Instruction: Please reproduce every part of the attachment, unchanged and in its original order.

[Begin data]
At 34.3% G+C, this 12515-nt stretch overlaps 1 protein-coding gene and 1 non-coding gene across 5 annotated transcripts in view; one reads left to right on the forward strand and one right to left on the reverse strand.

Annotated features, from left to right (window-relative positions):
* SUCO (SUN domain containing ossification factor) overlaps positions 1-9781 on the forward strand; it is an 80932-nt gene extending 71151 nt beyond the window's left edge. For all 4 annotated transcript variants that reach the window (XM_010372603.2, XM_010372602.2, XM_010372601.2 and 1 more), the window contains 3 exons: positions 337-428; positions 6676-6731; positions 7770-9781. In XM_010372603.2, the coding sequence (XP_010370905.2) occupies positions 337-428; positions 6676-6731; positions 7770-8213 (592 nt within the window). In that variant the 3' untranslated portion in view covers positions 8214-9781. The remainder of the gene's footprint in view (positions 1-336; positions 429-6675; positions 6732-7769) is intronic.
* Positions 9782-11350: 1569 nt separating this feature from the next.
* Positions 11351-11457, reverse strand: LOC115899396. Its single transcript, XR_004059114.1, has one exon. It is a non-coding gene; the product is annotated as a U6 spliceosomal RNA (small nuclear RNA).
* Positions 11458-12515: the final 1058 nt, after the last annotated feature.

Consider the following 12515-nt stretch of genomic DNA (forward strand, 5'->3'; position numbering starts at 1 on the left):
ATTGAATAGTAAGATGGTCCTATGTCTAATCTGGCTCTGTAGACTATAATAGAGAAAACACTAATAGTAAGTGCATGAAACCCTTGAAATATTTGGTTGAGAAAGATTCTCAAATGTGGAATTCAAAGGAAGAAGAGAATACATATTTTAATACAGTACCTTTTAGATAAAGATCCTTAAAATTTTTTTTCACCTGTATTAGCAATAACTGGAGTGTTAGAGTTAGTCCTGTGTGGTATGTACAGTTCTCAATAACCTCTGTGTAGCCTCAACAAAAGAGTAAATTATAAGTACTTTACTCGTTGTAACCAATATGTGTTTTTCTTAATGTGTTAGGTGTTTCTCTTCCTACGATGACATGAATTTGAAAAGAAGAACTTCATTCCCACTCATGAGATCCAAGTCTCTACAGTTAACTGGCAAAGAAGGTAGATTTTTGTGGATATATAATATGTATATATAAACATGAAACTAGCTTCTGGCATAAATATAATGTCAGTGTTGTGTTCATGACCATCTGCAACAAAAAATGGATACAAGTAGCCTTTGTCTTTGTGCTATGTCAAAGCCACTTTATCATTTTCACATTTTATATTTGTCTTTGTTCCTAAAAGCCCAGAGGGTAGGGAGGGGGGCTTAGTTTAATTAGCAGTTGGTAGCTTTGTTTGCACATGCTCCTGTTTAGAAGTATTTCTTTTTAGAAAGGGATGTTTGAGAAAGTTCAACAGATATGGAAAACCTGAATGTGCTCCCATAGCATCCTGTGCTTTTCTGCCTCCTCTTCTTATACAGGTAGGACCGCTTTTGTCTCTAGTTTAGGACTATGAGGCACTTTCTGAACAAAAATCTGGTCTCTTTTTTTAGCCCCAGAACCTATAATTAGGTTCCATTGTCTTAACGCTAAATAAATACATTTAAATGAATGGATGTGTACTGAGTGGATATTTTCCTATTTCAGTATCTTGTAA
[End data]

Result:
At 34.3% G+C, this 12515-nt stretch overlaps 1 protein-coding gene and 1 non-coding gene across 5 annotated transcripts in view; one reads left to right on the forward strand and one right to left on the reverse strand.

Annotated features, from left to right (window-relative positions):
* SUCO (SUN domain containing ossification factor) overlaps positions 1-9781 on the forward strand; it is an 80932-nt gene extending 71151 nt beyond the window's left edge. For all 4 annotated transcript variants that reach the window (XM_010372603.2, XM_010372602.2, XM_010372601.2 and 1 more), the window contains 3 exons: positions 337-428; positions 6676-6731; positions 7770-9781. In XM_010372603.2, the coding sequence (XP_010370905.2) occupies positions 337-428; positions 6676-6731; positions 7770-8213 (592 nt within the window). In that variant the 3' untranslated portion in view covers positions 8214-9781. The remainder of the gene's footprint in view (positions 1-336; positions 429-6675; positions 6732-7769) is intronic.
* Positions 9782-11350: 1569 nt separating this feature from the next.
* Positions 11351-11457, reverse strand: LOC115899396. Its single transcript, XR_004059114.1, has one exon. It is a non-coding gene; the product is annotated as a U6 spliceosomal RNA (small nuclear RNA).
* Positions 11458-12515: the final 1058 nt, after the last annotated feature.

Consider the following 12515-nt stretch of genomic DNA (forward strand, 5'->3'; position numbering starts at 1 on the left):
ATTGAATAGTAAGATGGTCCTATGTCTAATCTGGCTCTGTAGACTATAATAGAGAAAACACTAATAGTAAGTGCATGAAACCCTTGAAATATTTGGTTGAGAAAGATTCTCAAATGTGGAATTCAAAGGAAGAAGAGAATACATATTTTAATACAGTACCTTTTAGATAAAGATCCTTAAAATTTTTTTTCACCTGTATTAGCAATAACTGGAGTGTTAGAGTTAGTCCTGTGTGGTATGTACAGTTCTCAATAACCTCTGTGTAGCCTCAACAAAAGAGTAAATTATAAGTACTTTACTCGTTGTAACCAATATGTGTTTTTCTTAATGTGTTAGGTGTTTCTCTTCCTACGATGACATGAATTTGAAAAGAAGAACTTCATTCCCACTCATGAGATCCAAGTCTCTACAGTTAACTGGCAAAGAAGGTAGATTTTTGTGGATATATAATATGTATATATAAACATGAAACTAGCTTCTGGCATAAATATAATGTCAGTGTTGTGTTCATGACCATCTGCAACAAAAAATGGATACAAGTAGCCTTTGTCTTTGTGCTATGTCAAAGCCACTTTATCATTTTCACATTTTATATTTGTCTTTGTTCCTAAAAGCCCAGAGGGTAGGGAGGGGGGCTTAGTTTAATTAGCAGTTGGTAGCTTTGTTTGCACATGCTCCTGTTTAGAAGTATTTCTTTTTAGAAAGGGATGTTTGAGAAAGTTCAACAGATATGGAAAACCTGAATGTGCTCCCATAGCATCCTGTGCTTTTCTGCCTCCTCTTCTTATACAGGTAGGACCGCTTTTGTCTCTAGTTTAGGACTATGAGGCACTTTCTGAACAAAAATCTGGTCTCTTTTTTTAGCCCCAGAACCTATAATTAGGTTCCATTGTCTTAACGCTAAATAAATACATTTAAATGAATGGATGTGTACTGAGTGGATATTTTCCTATTTCAGTATCTTGTAA